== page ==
Abstract and Keywords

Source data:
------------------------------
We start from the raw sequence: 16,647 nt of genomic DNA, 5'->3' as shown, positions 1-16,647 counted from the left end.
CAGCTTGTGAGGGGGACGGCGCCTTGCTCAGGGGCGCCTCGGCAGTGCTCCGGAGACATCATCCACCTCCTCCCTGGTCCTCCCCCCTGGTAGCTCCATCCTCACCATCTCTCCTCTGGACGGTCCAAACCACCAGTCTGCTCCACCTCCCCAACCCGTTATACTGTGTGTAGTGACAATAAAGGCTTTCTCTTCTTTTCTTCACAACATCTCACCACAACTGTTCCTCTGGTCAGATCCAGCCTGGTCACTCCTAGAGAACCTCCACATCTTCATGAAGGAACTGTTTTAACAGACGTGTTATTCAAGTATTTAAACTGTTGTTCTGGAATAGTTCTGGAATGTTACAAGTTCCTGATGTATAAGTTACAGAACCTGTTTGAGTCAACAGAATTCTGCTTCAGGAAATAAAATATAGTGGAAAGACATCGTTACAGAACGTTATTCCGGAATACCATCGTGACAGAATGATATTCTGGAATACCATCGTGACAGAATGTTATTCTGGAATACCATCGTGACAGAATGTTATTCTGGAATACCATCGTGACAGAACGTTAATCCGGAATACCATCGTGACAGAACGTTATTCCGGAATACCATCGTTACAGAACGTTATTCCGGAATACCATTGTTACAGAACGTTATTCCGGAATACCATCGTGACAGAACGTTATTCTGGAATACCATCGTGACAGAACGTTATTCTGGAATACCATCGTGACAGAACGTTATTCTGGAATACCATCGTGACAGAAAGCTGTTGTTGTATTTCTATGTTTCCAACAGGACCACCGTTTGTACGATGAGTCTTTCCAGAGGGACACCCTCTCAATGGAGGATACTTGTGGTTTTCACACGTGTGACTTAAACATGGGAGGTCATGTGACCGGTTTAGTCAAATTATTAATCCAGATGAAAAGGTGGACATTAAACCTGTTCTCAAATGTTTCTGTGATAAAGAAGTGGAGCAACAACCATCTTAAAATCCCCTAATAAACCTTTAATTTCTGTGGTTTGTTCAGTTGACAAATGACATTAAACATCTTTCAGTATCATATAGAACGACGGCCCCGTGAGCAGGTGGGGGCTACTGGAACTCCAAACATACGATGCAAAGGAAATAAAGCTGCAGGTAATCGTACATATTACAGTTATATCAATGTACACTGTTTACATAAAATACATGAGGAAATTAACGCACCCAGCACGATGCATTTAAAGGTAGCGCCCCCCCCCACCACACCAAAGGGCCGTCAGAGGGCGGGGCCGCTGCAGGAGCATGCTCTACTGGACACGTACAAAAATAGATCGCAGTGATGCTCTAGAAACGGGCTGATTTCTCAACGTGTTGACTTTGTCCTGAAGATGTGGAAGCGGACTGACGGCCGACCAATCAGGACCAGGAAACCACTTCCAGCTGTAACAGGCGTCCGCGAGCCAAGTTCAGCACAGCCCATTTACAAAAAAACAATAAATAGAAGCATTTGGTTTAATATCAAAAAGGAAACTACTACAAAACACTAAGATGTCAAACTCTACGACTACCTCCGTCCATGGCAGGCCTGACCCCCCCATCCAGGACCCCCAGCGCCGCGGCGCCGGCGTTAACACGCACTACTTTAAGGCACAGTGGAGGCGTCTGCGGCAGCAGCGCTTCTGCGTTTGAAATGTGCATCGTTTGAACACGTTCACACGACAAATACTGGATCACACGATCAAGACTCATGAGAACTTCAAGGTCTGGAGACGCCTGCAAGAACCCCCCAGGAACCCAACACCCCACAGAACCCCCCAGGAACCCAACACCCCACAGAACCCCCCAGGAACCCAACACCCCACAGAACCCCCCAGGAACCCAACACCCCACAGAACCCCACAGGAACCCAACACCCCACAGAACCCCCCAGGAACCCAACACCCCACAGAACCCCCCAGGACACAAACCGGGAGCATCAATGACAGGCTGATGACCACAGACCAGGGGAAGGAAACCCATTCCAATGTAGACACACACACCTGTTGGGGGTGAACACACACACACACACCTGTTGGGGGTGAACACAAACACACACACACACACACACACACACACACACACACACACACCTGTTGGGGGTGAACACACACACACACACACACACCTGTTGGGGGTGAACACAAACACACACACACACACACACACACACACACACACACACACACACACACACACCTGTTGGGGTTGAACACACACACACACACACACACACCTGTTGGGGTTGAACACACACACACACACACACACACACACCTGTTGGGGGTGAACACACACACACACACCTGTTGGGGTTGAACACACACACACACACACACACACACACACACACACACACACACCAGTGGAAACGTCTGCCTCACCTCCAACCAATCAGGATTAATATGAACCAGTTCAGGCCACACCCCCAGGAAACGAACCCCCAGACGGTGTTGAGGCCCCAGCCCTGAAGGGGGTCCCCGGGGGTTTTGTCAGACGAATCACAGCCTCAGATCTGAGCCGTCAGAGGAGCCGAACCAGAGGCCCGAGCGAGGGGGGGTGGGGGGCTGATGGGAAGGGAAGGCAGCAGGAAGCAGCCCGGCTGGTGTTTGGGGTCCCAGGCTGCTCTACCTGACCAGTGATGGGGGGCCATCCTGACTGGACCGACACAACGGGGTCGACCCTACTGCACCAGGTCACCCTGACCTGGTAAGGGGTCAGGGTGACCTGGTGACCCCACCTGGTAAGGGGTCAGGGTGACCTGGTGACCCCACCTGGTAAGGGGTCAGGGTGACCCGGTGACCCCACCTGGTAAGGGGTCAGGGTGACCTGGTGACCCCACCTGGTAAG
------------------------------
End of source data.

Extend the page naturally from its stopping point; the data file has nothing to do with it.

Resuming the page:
“Big data,” which encompasses massive amounts of information from both within the health sector (such as electronic health records) and outside the health sector (social media, search queries, cell phone metadata, credit card expenditures), is increasingly envisioned as a rich source to inform public health research and practice. This chapter examines the enormous range of sources, the highly varied nature of these data, and the differing motivations for their collection, which together challenge the public health community in ethically mining and exploiting big data. Ethical challenges revolve around the blurring of three previously clearer boundaries: between personal health data and nonhealth data; between the private and the public sphere in the online world; and, finally, between the powers and responsibilities of state and nonstate actors in relation to big data. Considerations include the implications for privacy, control and sharing of data, fair distribution of benefits and burdens, civic empowerment, accountability, and digital disease detection.
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